I’ve been thinking a lot about lines lately. One of my Iowa instructors talks about thinking in terms of the line, rather than line breaks. This has been helpful for me to consider, especially when most poets are no longer using meter to measure the line. I tend to follow my instincts, but if I read a line aloud differently from how it appears on the page, I feel suspicious of myself. Lucie Brock-Broido’s Stay, Illusion and Anthony Madrid’s I Am Your Slave Now Do What I Say are two books where the lines feel finely crafted in terms of both rhythm and idea. 

10 - What kind of writing routine do you tend to keep, or do you even have one? How does a typical day (for you) begin?
I’m finishing up my MFA, so I try to spend most of the day writing. I’m less distracted in the morning before I’ve had coffee and am still half-asleep. In the afternoon, I read, go to class, or teach.

11 - When your writing gets stalled, where do you turn or return for (for lack of a better word) inspiration?
Reading is the obvious place, but the biggest one. There’s so much that others are doing with language that’s exciting. Kerry-Lee Powell’s Inheritance and Stevie’s Howell’s [Sharps] are two collections that make me to want to do more in my own work.

12 - What fragrance reminds you of home?
My favourite smell is ozone, which always makes me think of my earth-home. On a smaller scale, I love the smell of lilacs growing around my parents’ house in North Central Regina.

13 - David W. McFadden once said that books come from books, but are there any other forms that influence your work, whether nature, music, science or visual art?
The visual arts are a huge part of my writing. I’ve written ekphrastic poems about The Unicorn Tapestries at Cluny, and at the Cloisters in New York. I’ve also written about Rodin’s sculptures, Hieronymous Bosch’s Garden of Earthly Delights, and the drawings of Canadian artist Shuvinai Ashoona. My father and brothers are visual artists, so maybe that’s where my interest stems from.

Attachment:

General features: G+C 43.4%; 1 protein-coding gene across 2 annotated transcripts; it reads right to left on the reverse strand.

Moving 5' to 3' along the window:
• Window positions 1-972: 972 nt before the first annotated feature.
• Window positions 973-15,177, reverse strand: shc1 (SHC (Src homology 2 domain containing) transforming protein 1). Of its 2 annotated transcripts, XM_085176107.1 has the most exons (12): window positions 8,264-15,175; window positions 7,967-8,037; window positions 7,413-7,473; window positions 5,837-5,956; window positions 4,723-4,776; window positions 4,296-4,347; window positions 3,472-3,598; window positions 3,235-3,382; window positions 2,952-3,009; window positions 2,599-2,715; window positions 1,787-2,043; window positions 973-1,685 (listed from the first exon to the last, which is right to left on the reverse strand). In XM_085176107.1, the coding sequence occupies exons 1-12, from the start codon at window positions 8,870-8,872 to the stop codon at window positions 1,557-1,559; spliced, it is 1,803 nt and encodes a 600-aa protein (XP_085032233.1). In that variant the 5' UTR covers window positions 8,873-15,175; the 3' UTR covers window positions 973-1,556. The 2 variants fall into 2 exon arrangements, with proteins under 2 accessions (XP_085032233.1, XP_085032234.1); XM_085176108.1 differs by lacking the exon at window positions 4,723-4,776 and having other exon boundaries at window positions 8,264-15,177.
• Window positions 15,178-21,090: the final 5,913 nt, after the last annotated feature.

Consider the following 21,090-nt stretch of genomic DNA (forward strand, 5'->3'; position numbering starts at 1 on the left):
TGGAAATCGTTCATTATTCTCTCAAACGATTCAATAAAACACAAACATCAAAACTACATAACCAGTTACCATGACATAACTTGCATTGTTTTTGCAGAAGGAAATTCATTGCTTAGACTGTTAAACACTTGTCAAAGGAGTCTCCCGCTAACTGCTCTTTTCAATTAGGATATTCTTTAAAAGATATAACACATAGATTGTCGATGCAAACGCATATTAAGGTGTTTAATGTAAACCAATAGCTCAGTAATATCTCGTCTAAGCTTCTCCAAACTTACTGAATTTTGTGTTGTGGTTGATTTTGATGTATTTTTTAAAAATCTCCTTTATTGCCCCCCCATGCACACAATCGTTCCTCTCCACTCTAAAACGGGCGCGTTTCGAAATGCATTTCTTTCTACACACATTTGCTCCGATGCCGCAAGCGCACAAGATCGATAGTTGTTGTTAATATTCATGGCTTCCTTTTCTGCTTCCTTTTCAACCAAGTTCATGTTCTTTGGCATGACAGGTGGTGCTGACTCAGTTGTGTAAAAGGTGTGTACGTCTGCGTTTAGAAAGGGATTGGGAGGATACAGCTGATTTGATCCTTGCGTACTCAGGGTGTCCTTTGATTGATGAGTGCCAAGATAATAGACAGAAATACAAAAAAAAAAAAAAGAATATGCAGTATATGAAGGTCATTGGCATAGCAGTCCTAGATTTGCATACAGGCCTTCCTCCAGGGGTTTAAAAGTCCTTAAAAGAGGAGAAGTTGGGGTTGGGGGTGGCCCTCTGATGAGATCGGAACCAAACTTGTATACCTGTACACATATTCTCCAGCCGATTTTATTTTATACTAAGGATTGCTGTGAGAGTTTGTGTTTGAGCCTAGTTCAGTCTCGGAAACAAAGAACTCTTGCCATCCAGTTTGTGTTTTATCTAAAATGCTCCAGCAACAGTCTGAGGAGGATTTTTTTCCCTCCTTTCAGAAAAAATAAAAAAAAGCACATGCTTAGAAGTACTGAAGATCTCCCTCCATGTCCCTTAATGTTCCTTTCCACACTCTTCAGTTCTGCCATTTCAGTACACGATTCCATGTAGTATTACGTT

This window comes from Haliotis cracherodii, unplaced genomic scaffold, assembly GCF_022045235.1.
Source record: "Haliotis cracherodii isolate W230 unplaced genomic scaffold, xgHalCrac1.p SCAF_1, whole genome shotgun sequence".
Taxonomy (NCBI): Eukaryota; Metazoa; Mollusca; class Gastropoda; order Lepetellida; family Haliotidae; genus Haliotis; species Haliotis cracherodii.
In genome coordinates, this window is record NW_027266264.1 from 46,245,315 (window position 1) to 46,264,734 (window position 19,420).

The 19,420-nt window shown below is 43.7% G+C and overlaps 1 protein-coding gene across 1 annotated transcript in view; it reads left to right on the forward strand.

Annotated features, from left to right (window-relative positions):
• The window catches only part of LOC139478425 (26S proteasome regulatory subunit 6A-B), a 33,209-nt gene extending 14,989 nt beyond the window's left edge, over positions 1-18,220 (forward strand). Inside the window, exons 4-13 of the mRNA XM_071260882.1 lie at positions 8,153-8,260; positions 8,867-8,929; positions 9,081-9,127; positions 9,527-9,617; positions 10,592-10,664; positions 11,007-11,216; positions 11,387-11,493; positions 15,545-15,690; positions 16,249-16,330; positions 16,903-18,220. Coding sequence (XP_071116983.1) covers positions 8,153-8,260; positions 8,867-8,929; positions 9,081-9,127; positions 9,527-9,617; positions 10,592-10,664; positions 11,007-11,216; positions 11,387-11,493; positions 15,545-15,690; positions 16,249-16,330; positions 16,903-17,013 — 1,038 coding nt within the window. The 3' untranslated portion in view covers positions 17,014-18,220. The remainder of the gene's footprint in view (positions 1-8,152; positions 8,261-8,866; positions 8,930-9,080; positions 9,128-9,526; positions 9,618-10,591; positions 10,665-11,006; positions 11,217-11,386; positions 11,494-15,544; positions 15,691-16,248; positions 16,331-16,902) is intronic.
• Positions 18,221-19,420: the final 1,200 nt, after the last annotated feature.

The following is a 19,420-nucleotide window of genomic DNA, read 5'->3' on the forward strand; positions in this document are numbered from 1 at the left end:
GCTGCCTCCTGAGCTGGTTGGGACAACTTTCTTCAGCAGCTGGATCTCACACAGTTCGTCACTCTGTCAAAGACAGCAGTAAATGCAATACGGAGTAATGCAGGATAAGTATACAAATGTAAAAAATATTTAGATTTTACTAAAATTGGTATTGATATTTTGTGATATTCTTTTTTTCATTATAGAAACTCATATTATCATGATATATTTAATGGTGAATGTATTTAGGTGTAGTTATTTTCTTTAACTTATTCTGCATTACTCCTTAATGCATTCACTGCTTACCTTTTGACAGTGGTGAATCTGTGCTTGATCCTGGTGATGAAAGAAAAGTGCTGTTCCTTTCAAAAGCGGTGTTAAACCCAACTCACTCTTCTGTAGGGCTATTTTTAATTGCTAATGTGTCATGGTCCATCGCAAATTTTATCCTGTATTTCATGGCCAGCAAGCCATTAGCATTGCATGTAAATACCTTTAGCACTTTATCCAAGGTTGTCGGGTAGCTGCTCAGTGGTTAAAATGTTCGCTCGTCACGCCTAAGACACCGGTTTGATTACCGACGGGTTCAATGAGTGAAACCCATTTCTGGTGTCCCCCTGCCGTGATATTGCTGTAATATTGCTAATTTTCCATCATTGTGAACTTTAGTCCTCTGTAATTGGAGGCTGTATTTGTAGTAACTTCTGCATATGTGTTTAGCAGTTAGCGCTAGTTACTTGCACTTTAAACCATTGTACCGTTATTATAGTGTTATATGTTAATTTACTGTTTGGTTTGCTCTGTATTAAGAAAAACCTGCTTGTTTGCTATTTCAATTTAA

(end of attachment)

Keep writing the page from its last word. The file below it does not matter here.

14 - What other writers or writings are important for your work, or simply your life outside of your work?
Most recently: Ovid’s Metamorphosis, Rilke’s Duino Elegies and Sonnets to Orpheus, Jeramy Dodds, Thomas James, Amanda Jernigan, Mary Szybist, Emily Dickinson. Living in the US has introduced me to poets like Ariana Reines, Dorothea Lasky, and Heather Christle.

15 - What would you like to do that you haven't yet done?
I’d like to see more of the world. I’d like to return to places like Greece and Italy, but I’d also like to see the Maritimes and Canadian territories. I want to make time to work at my fiction and hopefully start publishing it. 

16 - If you could pick any other occupation to attempt, what would it be? Or, alternately, what do you think you would have ended up doing had you not been a writer?

It would be nice to do something that doesn’t involve sitting at a desk. I went through a phase of wanting to be a stonemason, but totally romanticizing it. Maybe I was reading too much Old English poetry at the time.

17 - What made you write, as opposed to doing something else?
I think growing up surrounded by books gave me the feeling that such a life was possible. I always wanted to write. I stuttered from a young age and still do a bit, the kind where not only do the words not come out, but it feels like you’re drowning on air. I found it was easier to stay quiet, and from the age of 12-18 I kept a daily journal and read as many books as I could get my hands on. I found that in my writing, I could express things exactly the way I wanted to, the way I heard them in my head. People often talk about writing giving them a voice, but maybe my speechlessness gave me poetry.

18 - What was the last great book you read? What was the last great film?
Ben Lerner’s 10:04 and Interstellar, which are both kind of about time travel.

19 - What are you currently working on?
My second collection of poems, Drolleries, which takes its name from the marginalia of animal-human hybrids doodled in medieval manuscripts. I’m also working at finishing my MFA and moving back to Canada.

12 or 20 (second series) questions;